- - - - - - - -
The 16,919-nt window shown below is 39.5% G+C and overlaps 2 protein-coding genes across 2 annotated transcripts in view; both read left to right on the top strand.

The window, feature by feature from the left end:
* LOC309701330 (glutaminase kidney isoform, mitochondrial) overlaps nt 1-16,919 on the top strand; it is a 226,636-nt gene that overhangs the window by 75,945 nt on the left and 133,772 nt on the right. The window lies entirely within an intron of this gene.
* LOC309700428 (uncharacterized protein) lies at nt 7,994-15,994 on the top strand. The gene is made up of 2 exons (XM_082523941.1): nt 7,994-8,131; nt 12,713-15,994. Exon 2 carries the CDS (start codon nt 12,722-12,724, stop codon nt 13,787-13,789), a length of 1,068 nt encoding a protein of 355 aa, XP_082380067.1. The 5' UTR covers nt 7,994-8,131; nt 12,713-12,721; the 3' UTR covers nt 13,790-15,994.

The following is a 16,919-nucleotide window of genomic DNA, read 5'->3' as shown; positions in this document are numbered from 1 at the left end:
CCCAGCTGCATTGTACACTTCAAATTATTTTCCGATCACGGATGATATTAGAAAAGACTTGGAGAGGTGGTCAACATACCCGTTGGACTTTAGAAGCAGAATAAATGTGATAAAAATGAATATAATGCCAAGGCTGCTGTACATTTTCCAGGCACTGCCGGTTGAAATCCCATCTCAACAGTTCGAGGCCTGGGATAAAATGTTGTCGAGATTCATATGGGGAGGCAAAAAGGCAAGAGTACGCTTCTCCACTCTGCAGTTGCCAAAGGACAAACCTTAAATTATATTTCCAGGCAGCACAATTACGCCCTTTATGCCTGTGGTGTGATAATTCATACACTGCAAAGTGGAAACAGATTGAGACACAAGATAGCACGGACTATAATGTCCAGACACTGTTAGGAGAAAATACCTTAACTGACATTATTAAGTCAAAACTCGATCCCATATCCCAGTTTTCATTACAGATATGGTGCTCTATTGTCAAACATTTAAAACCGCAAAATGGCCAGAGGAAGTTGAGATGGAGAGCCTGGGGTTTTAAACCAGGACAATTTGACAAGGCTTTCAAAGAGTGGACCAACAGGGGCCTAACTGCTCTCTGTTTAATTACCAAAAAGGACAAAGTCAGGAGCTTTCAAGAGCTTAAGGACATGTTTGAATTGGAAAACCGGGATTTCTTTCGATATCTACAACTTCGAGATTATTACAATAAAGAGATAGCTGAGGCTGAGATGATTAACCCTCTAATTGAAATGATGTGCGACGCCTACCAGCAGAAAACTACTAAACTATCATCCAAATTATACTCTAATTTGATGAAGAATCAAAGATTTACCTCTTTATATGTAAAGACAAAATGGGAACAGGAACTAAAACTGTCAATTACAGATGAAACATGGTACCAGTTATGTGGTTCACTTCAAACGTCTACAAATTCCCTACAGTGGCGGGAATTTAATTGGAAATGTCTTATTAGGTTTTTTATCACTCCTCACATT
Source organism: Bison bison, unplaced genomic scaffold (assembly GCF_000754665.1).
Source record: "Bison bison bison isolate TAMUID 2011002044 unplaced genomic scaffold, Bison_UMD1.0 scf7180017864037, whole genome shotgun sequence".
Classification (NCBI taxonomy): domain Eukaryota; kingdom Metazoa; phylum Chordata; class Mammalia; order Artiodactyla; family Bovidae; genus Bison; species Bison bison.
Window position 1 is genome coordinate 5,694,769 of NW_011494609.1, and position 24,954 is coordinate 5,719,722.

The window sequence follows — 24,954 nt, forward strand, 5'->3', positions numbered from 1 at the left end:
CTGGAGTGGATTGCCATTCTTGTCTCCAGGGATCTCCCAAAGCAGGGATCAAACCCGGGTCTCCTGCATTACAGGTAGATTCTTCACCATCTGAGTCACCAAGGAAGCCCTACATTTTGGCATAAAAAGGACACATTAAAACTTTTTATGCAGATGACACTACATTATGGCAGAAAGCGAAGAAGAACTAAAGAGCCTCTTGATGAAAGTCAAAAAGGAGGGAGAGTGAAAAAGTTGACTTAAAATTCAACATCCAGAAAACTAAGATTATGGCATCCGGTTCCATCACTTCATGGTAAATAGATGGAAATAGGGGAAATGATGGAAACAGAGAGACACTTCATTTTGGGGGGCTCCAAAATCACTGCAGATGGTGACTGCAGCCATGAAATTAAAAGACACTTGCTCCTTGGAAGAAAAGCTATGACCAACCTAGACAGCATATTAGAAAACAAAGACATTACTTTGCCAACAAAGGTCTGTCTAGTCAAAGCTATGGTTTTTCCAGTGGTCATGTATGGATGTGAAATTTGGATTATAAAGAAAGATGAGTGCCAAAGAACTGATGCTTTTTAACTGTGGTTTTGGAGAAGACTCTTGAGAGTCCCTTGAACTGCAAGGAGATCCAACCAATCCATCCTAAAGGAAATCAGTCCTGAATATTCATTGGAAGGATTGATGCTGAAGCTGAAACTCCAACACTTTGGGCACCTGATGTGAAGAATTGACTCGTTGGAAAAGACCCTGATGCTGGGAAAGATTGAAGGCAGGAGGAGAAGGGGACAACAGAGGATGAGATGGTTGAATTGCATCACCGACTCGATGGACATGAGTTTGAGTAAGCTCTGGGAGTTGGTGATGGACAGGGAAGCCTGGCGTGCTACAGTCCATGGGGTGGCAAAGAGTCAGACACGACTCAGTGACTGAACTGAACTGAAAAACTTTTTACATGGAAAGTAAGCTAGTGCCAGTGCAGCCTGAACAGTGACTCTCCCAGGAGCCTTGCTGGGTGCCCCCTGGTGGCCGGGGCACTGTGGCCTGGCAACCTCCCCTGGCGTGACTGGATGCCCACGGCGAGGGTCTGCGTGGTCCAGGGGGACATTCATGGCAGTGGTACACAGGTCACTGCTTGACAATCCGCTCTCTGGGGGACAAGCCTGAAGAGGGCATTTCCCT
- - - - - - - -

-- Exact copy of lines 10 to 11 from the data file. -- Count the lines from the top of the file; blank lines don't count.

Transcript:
Window position 1 is genome coordinate 5,694,769 of NW_011494609.1, and position 24,954 is coordinate 5,719,722.

The window sequence follows — 24,954 nt, forward strand, 5'->3', positions numbered from 1 at the left end: